Biography of the Week: Kenneth Kaunda

Kenneth Kaunda, in full Kenneth David Kaunda (born April 28, 1924, Lubwa, near Chinsali, Northern Rhodesia [now Zambia]), is a politician who led Zambia to independence in 1964 and served as that country’s president until 1991. He is known to be associated with being the Ghandi of Africa.

Kenneth David Kaunda, affectionately known as KK and the first president of Zambia, was born on 28 April 1924 at Lubwa Mission in Chinsali, in what was then Northern Rhodesia. He was the youngest of eight children. His father was a Minister and teacher who had left Malawi in 1904 and his mother was the first African woman to teach in colonial Zambia. Initially, the young Kaunda followed in his mother’s footsteps, becoming boarding master and then headmaster at Lubwa Mission from 1943 to 1945. He worked at the Salisbury and Bindura mines and in 1948 became a teacher in Mufurila for the United Missions to the Copperbelt. But he soon began to show an active interest in politics. In 1949 he returned to Lubwa to become a part-time teacher, but resigned in 1951 and became Organising Secretary for Northern Rhodesia of the Northern Rhodesian African National Congress.

In 1953 he moved to Lusaka to take up the post of Secretary General. In 1958 Kaunda broke from the organisation and formed the Zambian Africa National Congress (ZANC). ZANC was banned in March 1959 and in June Kaunda was sentenced to nine months imprisonment, which he spent first in Lusaka then in Harare. Kaunda was released in 1960 and elected president of the United National Independence Party, the successor to ZANC. He organised a civil disobedience campaign in Northern Province, the so called Cha-cha-cha campaign, which consisted of burning schools and blocking roads. In 1964 he was appointed Prime Minister and, later the same year, became the first President of independent Zambia. In 1966, the University of Zambia was opened in Lusaka and Kaunda was appointed Chancellor. During his early presidency he was an outspoken supporter of the antiapartheid movement.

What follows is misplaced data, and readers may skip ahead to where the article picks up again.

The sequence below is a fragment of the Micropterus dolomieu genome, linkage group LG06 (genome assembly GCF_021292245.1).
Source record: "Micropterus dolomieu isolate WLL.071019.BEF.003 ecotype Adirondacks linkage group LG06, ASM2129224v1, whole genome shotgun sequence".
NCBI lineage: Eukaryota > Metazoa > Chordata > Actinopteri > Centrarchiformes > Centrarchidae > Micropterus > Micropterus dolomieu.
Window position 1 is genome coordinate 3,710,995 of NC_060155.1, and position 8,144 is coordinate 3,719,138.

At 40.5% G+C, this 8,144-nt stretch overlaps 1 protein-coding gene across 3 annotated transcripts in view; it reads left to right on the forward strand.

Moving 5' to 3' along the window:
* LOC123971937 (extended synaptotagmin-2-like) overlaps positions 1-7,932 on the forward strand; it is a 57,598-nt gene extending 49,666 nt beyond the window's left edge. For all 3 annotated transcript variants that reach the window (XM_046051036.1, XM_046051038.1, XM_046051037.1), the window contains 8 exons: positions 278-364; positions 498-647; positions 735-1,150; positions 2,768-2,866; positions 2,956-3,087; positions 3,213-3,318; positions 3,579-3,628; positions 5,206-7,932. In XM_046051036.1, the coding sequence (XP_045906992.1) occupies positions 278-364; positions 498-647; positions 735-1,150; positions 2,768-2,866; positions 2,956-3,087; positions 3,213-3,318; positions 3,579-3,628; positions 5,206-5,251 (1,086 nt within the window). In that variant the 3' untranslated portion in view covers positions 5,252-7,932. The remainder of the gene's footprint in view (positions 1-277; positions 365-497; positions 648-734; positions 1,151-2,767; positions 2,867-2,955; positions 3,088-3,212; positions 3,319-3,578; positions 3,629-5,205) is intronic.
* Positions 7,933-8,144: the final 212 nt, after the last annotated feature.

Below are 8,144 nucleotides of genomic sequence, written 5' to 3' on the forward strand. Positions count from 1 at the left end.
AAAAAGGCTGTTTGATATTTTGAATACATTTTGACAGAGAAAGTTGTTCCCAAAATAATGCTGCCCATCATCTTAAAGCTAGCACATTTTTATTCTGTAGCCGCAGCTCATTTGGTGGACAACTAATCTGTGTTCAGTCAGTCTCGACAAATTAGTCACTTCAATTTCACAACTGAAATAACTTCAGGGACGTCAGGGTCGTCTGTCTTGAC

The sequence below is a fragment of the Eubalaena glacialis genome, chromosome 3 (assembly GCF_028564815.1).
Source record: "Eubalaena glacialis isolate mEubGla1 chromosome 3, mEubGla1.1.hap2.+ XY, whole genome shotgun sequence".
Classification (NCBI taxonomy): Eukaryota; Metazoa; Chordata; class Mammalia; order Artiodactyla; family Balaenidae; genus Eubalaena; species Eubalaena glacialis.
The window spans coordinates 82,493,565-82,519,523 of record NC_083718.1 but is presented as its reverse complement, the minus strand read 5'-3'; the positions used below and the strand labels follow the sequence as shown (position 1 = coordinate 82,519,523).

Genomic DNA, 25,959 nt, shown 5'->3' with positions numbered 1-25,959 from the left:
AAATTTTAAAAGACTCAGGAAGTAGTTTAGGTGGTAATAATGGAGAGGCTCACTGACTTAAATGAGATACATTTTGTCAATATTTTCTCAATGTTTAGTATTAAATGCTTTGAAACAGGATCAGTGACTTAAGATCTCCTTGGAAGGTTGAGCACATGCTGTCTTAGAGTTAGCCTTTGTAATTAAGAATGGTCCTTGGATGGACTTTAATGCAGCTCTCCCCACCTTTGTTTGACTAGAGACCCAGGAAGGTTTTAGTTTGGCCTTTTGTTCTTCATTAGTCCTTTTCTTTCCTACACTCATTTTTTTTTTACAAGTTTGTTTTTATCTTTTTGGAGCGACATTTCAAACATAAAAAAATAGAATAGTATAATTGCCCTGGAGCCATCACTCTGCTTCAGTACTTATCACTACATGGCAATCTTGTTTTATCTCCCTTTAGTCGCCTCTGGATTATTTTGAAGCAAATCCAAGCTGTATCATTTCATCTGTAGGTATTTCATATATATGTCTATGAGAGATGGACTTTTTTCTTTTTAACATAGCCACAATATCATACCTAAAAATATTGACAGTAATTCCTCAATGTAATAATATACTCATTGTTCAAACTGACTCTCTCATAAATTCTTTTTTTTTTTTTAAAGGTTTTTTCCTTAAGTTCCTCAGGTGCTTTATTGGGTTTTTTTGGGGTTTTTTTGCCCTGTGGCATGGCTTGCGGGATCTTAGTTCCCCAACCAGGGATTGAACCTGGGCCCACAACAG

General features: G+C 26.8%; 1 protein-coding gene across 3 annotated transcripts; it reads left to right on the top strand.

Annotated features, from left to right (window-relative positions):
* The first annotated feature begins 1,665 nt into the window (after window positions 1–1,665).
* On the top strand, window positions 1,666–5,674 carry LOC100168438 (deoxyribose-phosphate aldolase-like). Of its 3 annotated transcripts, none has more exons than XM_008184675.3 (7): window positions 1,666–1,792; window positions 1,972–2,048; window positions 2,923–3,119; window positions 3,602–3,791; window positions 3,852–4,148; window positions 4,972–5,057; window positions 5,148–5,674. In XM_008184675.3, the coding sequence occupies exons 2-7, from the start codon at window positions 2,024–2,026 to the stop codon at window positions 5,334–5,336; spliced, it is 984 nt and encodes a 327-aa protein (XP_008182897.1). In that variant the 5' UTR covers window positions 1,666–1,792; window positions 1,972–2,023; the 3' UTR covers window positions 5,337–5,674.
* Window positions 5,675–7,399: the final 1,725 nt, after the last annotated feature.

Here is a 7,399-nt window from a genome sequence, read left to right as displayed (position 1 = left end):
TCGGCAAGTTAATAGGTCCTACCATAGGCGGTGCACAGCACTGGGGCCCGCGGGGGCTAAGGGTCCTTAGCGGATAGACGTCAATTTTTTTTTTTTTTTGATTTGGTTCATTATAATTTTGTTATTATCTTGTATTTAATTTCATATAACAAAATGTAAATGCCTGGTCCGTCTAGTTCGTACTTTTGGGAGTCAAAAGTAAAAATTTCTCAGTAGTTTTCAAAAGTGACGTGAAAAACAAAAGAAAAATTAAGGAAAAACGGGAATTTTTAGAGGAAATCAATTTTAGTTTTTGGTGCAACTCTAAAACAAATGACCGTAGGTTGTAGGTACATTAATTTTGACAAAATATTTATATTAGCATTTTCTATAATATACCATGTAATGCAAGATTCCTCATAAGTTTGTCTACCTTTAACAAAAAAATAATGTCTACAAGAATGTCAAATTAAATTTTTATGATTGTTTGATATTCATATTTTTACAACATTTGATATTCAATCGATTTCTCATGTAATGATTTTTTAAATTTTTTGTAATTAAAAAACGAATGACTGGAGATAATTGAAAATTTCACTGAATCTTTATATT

He allowed several African liberation organisations, including ZAPU and ZANU of Rhodesia and the African National Congress, to set up headquarters in Zambia. Kaunda left office when he was defeated by Frederick Chiluba in multi-party elections in 1991. He retired from politics after he was accused of involvement in a failed 1997 coup attempt. Since retiring he has been involved in various charities with much of his energy going into the fight against the spread of HIV/Aids – Kaunda lost a son to the disease. Kaunda received the 2007 Ubuntu Award.

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